Short Story: UNHEARD

UNHEARD written by Joyce Martin Perz    January 1, 2016

Desert Art 002 - miniMelody Fortissimo listened.

Her eyes sparkled when she heard a bird sing. The corners of her mouth turned up when rain tapped a delicate cadence on her polka dot umbrella.

One October morning she stood perfectly still, listening to a sonata played by the wind through dry leaves. That, however, proved to be a mistake.

Melody Fortissimo failed to hear an approaching school bus that smacked her into a hedge full of sparrows.

Melody Fortissimo was unconscious.

She missed the usual flurry of activity surrounding such an event. Her eyes were closed. The corners of her mouth turned down in a way that suggested a scowl. She was unaware that the para-medics braced her neck and put her in an ambulance.

Melody Fortissimo was unconscious.

She slept for thirty days and thirty nights. Melody later said she’d seen doctors and nurses moving about her room. And she claimed to have heard her Aunt Irina curse at her bedside saying, “You are a very, very stupid girl.”

Melody did not speak of the lovely tenor voice of an orderly, who serenaded her each evening.

Melody Fortissimo got better. She left the hospital. Her Aunt Irina sued the school district that owned the bus that struck Melody and put her in the hospital.

The lawyer got a third of the settlement (after all hospital bills were paid). Aunt Irina took a third and went home to the Ukraine. Melody deposited her thirty-thousand dollars in a savings account.

What to do now?

Before her accident, Melody was studying to become a teacher. She had dreamed of sharing her love of music with young people.

After the accident, she closed the door on her studies.

Melody Fortissimo became a collector.

She bought a very expensive portable digital recorder and a sound editing program. Day and night Melody wandered the city streets, aiming her microphone at sounds she later assembled into compositions.

The sounds she collected were not bird songs or raindrops or the rustle of dry leaves.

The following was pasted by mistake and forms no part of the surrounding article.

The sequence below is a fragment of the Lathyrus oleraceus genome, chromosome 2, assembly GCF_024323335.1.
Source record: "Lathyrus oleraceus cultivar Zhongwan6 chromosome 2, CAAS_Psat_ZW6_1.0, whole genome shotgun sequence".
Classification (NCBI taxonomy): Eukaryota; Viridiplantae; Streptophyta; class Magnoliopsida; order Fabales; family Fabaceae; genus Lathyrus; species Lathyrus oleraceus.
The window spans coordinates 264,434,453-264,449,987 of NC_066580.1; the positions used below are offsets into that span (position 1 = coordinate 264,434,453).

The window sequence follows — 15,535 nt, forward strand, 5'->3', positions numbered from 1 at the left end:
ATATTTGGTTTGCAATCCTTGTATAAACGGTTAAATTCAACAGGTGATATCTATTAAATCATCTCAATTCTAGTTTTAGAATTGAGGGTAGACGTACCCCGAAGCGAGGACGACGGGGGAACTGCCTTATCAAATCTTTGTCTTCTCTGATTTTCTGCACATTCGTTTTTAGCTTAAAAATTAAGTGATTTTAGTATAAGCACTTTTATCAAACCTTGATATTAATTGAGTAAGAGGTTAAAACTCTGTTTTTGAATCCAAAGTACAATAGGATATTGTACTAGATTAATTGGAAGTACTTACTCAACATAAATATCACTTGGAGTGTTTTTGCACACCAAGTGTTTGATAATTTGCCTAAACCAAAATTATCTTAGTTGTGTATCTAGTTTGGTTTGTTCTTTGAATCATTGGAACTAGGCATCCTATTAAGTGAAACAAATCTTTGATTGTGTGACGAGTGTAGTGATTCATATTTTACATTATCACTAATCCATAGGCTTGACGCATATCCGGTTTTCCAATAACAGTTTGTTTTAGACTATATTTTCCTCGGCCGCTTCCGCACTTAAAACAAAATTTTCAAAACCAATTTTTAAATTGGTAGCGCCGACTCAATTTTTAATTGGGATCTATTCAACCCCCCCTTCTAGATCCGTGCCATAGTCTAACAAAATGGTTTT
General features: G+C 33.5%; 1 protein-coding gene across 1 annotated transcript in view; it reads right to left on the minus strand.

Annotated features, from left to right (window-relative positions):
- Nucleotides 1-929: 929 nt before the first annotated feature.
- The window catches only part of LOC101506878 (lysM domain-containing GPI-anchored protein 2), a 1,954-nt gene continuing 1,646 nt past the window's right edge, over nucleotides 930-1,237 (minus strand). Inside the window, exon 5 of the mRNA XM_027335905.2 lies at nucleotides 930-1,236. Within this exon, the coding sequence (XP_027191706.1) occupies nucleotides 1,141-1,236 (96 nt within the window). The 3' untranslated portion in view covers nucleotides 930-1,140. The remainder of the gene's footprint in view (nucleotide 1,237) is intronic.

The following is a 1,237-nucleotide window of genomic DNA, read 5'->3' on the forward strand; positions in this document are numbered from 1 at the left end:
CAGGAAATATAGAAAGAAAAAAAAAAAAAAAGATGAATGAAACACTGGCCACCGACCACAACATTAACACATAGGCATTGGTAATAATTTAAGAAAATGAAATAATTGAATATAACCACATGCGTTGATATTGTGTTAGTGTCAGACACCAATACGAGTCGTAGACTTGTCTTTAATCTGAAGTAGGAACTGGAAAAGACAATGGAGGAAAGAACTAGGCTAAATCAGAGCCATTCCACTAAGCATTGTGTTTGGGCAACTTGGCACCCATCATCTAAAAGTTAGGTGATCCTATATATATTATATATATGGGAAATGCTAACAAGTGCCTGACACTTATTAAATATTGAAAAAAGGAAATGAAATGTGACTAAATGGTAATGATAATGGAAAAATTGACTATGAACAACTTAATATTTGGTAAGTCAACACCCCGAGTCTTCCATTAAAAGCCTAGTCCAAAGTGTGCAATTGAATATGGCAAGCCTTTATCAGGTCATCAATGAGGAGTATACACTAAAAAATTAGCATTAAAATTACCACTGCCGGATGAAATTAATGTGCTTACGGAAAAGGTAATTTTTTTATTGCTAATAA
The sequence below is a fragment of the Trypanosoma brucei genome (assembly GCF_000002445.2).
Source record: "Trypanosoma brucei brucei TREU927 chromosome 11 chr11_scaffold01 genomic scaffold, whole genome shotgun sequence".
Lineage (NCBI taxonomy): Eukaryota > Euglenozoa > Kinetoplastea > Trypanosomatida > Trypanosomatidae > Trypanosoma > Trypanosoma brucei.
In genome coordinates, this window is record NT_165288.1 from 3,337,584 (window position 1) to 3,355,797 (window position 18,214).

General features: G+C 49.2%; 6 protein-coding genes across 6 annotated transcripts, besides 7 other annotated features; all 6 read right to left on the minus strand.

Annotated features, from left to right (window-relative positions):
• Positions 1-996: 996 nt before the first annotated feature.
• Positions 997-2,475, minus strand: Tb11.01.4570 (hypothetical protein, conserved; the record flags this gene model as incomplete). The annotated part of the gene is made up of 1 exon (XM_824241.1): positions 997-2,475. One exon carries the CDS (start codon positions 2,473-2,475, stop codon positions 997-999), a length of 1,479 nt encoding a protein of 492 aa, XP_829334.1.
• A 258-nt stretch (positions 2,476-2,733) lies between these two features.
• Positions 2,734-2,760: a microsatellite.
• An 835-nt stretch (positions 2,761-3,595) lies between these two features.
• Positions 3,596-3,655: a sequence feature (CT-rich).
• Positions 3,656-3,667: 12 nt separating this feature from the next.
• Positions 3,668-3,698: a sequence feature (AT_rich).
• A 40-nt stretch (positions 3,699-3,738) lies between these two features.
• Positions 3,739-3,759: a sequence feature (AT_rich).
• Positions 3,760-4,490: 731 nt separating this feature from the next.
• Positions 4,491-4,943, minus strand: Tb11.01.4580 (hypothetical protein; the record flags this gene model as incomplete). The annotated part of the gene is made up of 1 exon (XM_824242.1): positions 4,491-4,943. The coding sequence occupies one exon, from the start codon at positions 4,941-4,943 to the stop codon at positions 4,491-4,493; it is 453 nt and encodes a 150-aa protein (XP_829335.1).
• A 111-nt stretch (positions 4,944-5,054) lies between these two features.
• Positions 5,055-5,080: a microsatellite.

It is the sounds you don’t hear that change your life,” Melody explained to her friends from the university.

They shook their heads and were soon unwilling to listen to Melody’s music. If ‘music’ is what her compositions were called. The sounds she collected were a cacophony of rumbling trains, screeching brakes, horns, sirens and running feet.

Melody Fortissimo was alone.

Although she continued to be thrilled with collecting sounds and creating compositions, Melody longed to share them. She wanted someone to listen to her unheard sounds.

Melody remembered the orderly who had serenaded her in the hospital. “He will listen,” she thought.

Late one night, Melody Fortissimo went back to the hospital.

The hall lights were dimmed. Nurses spoke softly at duty stations, looked at charts and wrote notes in file folders. It was easy for her to slip past them. She gently pushed doors, opening them just enough to peek inside and see if they were occupied.

At the end of the hall, Melody found an empty room and slid under the bed covers.

Melody Fortissimo closed her eyes. She touched the ‘play’ button on her digital recorder and was immediately surrounded by her compositions of the city’s unheard sounds.

From the other side of the room came a tenor voice. The sound was more beautiful than she had remembered. Round warm tones of his abstract melody hovered delicately above the roiling noise in her compositions. The orderly listened and gave his music to her until dawn.

The nurses found Melody Fortissimo in the morning. She had died without a sound.

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